How have your research and writing affected your thoughts on the EU on the one side and the UK’s isolationist political course on the other?
Blimey! I don’t think I have anything interesting to say about either. There were specific issues flying around at the time I wrote The Spanish Game, the main ones being 9/11 and its aftermath, the West piling into Afghanistan and then lining up to go into Iraq. I was living in Spain, where the Basque question was always in the headlines, and I was in Madrid for the Atocha bombing, which was initially blamed on ETA and then discovered to be done by a bunch of al-Qaeda fanatics. If I’m writing realistic spy thrillers about 21st century Britain and 21st century intelligence services and the attitudes of the British government to these things then yes, I have to remain politically thoughtful, but I wouldn’t say I’m a political animal. I think a lot of people in my generation are now quite jaded by the political process.
I was watching Martin Amis on Newsnight a while ago. He said a very interesting thing that initially sounds pretentious but makes total sense: “What is happening in politics now is what has happened in the arts over the last 50 years. It’s called ‘post-modernity’.” Everything gets turned around. In architecture they put the pipes on the outside of the building, and now everybody can see the inner workings of the political world. We know so much about these people, there is no longer any sense of mystique, of an ideology which might tilt the world on its axis. You had a sniff of that with Obama, which is why I think there is so much liberal disappointment in him. We believed in his idea of change, but of course he collided very hard with some serious economic and political problems and has done his best, in my view.
In the European context, I don’t think anybody thinks David Cameron is a particularly spectacular or a potentially great man, nor Sarkozy, nor Merkel. I think we all think they’re quite second rate, but I’m trying to get away from the profound cynicism that affects, say, le Carr[endif]–>’s fiction – the idea that if you put on the uniform of a civil servant or a spy, if you inhabit an institution, you are by definition corrupted in some way. I don’t believe they’re all a bunch of crooks, but the danger with that in fictional terms is that you populate your books with bland, idealistic people. It’s the shits who are the really interesting ones. That said, Smiley is an admirable man, but le Carré is very careful with him. You don’t get to see the bad stuff Smiley has done. He’s congenial, battered by his wife, and he’s overseen the decline of the British Empire. Thomas Harris does the same thing with Hannibal Lecter, who only ever eats people who are even more objectionable than him.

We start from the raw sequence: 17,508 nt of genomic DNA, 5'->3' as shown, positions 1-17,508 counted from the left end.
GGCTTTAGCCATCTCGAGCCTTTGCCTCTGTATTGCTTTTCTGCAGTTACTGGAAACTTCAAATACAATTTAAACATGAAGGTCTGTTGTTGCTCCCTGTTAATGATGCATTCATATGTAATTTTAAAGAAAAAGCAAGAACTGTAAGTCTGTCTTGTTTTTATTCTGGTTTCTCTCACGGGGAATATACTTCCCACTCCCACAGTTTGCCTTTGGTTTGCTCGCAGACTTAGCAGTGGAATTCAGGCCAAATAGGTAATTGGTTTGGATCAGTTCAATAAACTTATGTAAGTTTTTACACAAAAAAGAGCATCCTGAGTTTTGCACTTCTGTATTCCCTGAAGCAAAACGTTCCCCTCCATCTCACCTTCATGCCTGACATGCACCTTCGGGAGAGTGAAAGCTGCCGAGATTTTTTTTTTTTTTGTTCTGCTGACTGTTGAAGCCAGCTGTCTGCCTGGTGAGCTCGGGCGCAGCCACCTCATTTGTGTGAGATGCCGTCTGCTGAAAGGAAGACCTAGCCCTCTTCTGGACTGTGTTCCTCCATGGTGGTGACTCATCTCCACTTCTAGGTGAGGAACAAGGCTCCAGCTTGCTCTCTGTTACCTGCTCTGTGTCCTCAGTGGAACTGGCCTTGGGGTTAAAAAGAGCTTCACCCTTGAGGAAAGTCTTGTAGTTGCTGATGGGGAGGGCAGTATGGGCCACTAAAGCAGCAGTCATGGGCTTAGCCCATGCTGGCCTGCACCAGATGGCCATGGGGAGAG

Speaking of objectionable eating habits, do you still think of yourself as a Scot?
Ha! To be honest with you, no, I don’t. I feel uncomfortable in Scotland because of my educational background, my accent, my Englishness, even though my blood is almost entirely Scottish. I find a lot of the Scottish attitude to the South prejudiced, borderline racist, and it really annoys me. I have lots of Scottish friends and I grew up in Scotland, but there is an instinctive rejection and resentment of the English which makes me feel uncomfortable.
How do you feel about Scottish independence?
I’m a democrat, and if it goes to a vote, and if the majority of Scottish people, having thought it through, think that independence is the best thing for them, then there should be an independent Scotland. I don’t have any strong umbilical feelings about the Union.
How did your respect for the democratic process affect the writing of The Spanish Game?
Well, the Basque question, at least before the ceasefire, was more dynamic and dangerous, and it was more present in everyday life, because a lot of the Basque people really do feel a genuine historical and cultural grievance, even though there has never been a separate Basque state. The Basque region was treated so annihilatingly by Franco, there’s real ill will towards Madrid and the rest of Spain. The other main difference is that people were getting kidnapped and killed in the name of Basque independence, and there’s no comparable Scottish equivalent. It seems to me that there’s a lot of petty nationalism bound up in the question of Scottish independence. Of course, there’s a legitimate historical grievance, but in a modern context there’s no reason for it. So let’s just get on with it. Let’s work and look after our families.
Is the conflict between individual conscience and ideological compromise not at the heart of every one of your books, be it set in England, Spain, Russia, or China?
I never thought about it that way. I think the Uyghur have a legitimate grievance against the Han Chinese. That’s about a land grab, an act of colonisation by the Chinese.